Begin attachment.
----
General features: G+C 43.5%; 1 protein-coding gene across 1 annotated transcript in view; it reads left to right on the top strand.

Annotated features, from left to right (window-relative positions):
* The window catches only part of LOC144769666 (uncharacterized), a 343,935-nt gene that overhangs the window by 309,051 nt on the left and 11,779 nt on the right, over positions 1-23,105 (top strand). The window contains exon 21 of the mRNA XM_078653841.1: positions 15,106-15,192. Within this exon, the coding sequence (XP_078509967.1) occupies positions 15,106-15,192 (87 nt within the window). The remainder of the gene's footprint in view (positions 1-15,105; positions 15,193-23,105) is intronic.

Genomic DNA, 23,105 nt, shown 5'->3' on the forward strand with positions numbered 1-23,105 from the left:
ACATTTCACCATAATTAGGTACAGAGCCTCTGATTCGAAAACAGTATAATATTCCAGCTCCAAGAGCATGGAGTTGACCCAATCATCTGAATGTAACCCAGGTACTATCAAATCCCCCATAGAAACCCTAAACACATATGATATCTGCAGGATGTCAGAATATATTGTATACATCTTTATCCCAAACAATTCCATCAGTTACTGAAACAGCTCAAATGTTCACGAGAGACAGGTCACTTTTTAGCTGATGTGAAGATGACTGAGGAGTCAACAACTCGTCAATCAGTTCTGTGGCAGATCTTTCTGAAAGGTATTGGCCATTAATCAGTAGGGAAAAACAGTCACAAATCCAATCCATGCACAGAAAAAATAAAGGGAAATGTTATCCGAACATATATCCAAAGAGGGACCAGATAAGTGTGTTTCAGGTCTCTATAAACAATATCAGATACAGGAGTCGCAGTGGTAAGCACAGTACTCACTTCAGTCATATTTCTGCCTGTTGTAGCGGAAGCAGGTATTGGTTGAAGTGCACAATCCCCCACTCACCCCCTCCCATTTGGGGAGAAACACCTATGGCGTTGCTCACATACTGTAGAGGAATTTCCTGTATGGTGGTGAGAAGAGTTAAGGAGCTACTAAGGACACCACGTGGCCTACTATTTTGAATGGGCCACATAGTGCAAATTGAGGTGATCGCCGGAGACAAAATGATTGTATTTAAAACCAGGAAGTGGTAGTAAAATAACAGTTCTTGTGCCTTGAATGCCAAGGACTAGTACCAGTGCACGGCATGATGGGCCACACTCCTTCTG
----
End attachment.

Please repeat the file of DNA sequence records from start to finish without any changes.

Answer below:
General features: G+C 43.5%; 1 protein-coding gene across 1 annotated transcript in view; it reads left to right on the top strand.

Annotated features, from left to right (window-relative positions):
* The window catches only part of LOC144769666 (uncharacterized), a 343,935-nt gene that overhangs the window by 309,051 nt on the left and 11,779 nt on the right, over positions 1-23,105 (top strand). The window contains exon 21 of the mRNA XM_078653841.1: positions 15,106-15,192. Within this exon, the coding sequence (XP_078509967.1) occupies positions 15,106-15,192 (87 nt within the window). The remainder of the gene's footprint in view (positions 1-15,105; positions 15,193-23,105) is intronic.

Genomic DNA, 23,105 nt, shown 5'->3' on the forward strand with positions numbered 1-23,105 from the left:
ACATTTCACCATAATTAGGTACAGAGCCTCTGATTCGAAAACAGTATAATATTCCAGCTCCAAGAGCATGGAGTTGACCCAATCATCTGAATGTAACCCAGGTACTATCAAATCCCCCATAGAAACCCTAAACACATATGATATCTGCAGGATGTCAGAATATATTGTATACATCTTTATCCCAAACAATTCCATCAGTTACTGAAACAGCTCAAATGTTCACGAGAGACAGGTCACTTTTTAGCTGATGTGAAGATGACTGAGGAGTCAACAACTCGTCAATCAGTTCTGTGGCAGATCTTTCTGAAAGGTATTGGCCATTAATCAGTAGGGAAAAACAGTCACAAATCCAATCCATGCACAGAAAAAATAAAGGGAAATGTTATCCGAACATATATCCAAAGAGGGACCAGATAAGTGTGTTTCAGGTCTCTATAAACAATATCAGATACAGGAGTCGCAGTGGTAAGCACAGTACTCACTTCAGTCATATTTCTGCCTGTTGTAGCGGAAGCAGGTATTGGTTGAAGTGCACAATCCCCCACTCACCCCCTCCCATTTGGGGAGAAACACCTATGGCGTTGCTCACATACTGTAGAGGAATTTCCTGTATGGTGGTGAGAAGAGTTAAGGAGCTACTAAGGACACCACGTGGCCTACTATTTTGAATGGGCCACATAGTGCAAATTGAGGTGATCGCCGGAGACAAAATGATTGTATTTAAAACCAGGAAGTGGTAGTAAAATAACAGTTCTTGTGCCTTGAATGCCAAGGACTAGTACCAGTGCACGGCATGATGGGCCACACTCCTTCTG